Perhaps Torres recused himself because Boyle had recently paid Torres $5,000 through Torres’ consulting firm, Seatuck Strategic Consulting, based in Eastport. Another $5,000 was sent his way by the Islip Conservative Party, of which Boyle is an influential member.
Torres, who was embroiled in the illegal dumping in a Brentwood park, resigned from the Islip Town Board of Assessment Review after it was revealed that he had not disclosed criminal convictions on his application for the post. He also resigned as the town’s party chairman in 2015 after he moved to Brookhaven.
Boyle told The Point that he hired Torres for a “social media” campaign in the final two months before the November 2016 Senate election. Boyle, who had the clear advantage in the Senate race, said that when he hired Torres, he had no intention of turning around and running for any other office. “He was not working for me in any way, shape or form in the sheriff’s race,” Boyle said.
Two $2,500 payments to Seatuck were listed in the Boyle for Senate campaign finance filing in January. The $5,000 payment to Seatuck from the Islip Town Executive Committee was also reported in January.
MTA shifts off track
At the top of the MTA’s plan to alleviate worsening subway delays is an idea far broader than maintaining trains or fixing switches.
The proposal: to separate the positions of MTA chairman and chief executive.
That’s a polarizing suggestion. Depending on whom you talk to, the idea is a terrific one because it would take MTA board issues off the chief executive’s plate, allows for greater focus on operational needs, and changes the MTA when the MTA needs change. Or, it’s a terrible one because it would create a two-headed monster that lacks a unified voice, muddles the authority’s leadership and diffuses accountability.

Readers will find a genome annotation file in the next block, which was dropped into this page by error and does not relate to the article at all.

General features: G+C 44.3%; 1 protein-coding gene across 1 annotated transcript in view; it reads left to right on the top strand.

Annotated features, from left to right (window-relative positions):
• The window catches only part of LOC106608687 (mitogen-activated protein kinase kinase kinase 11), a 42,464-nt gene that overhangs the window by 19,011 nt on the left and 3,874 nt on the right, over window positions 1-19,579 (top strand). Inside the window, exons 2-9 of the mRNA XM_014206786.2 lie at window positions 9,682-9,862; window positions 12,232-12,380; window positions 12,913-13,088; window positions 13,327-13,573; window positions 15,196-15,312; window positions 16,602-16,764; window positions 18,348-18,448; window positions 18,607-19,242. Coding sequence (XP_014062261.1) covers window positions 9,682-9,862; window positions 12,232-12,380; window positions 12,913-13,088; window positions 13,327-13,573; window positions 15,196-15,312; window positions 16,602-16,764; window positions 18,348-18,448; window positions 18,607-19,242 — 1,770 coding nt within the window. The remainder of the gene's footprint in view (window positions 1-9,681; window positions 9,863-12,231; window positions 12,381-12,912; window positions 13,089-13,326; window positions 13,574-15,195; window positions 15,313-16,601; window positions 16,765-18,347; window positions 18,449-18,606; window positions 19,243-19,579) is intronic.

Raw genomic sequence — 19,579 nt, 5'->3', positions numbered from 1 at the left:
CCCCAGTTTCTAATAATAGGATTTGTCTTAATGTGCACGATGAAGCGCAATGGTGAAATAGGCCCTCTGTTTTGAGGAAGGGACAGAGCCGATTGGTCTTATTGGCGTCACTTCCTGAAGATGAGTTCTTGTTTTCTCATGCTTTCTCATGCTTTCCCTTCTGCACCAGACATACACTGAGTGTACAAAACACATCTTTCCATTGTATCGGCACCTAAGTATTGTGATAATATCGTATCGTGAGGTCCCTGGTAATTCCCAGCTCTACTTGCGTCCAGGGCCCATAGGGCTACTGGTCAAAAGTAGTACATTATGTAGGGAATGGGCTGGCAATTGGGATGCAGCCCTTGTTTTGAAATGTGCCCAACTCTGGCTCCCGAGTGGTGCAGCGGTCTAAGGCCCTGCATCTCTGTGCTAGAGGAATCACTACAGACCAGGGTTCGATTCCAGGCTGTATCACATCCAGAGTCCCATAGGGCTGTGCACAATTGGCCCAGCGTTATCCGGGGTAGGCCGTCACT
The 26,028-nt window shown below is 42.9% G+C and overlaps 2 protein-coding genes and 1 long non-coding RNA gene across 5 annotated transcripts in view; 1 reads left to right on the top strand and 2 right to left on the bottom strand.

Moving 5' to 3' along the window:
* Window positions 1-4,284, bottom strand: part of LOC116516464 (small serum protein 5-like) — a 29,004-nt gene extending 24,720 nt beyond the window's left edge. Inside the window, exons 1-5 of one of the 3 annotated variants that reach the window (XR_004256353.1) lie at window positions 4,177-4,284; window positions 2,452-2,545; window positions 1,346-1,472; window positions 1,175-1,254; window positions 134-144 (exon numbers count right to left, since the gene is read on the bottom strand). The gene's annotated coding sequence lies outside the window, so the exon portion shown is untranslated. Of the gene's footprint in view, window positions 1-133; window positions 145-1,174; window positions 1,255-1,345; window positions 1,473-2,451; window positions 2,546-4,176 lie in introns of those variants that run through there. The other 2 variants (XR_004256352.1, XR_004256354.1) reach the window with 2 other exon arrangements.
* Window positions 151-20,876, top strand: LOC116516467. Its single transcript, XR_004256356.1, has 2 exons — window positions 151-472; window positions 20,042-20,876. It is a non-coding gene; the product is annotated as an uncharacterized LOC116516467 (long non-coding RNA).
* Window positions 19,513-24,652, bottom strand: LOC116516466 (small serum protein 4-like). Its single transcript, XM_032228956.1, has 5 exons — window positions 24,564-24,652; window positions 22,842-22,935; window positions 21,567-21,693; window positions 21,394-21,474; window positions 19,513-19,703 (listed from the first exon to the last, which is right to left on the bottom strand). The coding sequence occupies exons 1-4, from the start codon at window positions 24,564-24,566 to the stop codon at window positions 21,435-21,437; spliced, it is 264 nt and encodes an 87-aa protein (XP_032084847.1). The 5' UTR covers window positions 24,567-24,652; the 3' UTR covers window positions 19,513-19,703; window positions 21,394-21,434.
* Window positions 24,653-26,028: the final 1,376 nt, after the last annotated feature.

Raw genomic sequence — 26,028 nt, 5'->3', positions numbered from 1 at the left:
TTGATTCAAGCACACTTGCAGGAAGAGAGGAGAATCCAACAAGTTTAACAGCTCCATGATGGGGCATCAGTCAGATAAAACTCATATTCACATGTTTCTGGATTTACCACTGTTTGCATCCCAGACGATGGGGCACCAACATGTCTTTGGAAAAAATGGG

The roles used to be handled by two people, but were combined in 2009 to increase accountability and put one person in charge. Separating them, the MTA now says, would allow for “strengthening the overall leadership team.”
Observers suggest the chief executive would handle day-to-day operations and capital planning, while the chairman would lead the MTA board. As a source familiar with the situation told The Point, “The chairman’s role is to be an advocate, focus on governance and serve as a political shock absorber.”
But it’s complicated, especially in terms of the timing. The MTA is in the midst of a search for a new chairman and chief executive. Both Port Authority Executive Director Patrick Foye and current MTA interim Executive Director Ronnie Hakim, who most recently served as president of New York City Transit, are on the short list.
And so we’re left with questions: How will talk of separating the jobs into two affect the search for a new head of the MTA? Would the current candidates still be interested if the job description changes?
And would the title shift clear the tracks for the elevation of Hakim, in particular, who has plenty of MTA operational and executive experience, to the chief executive slot?
Randi F. Marshall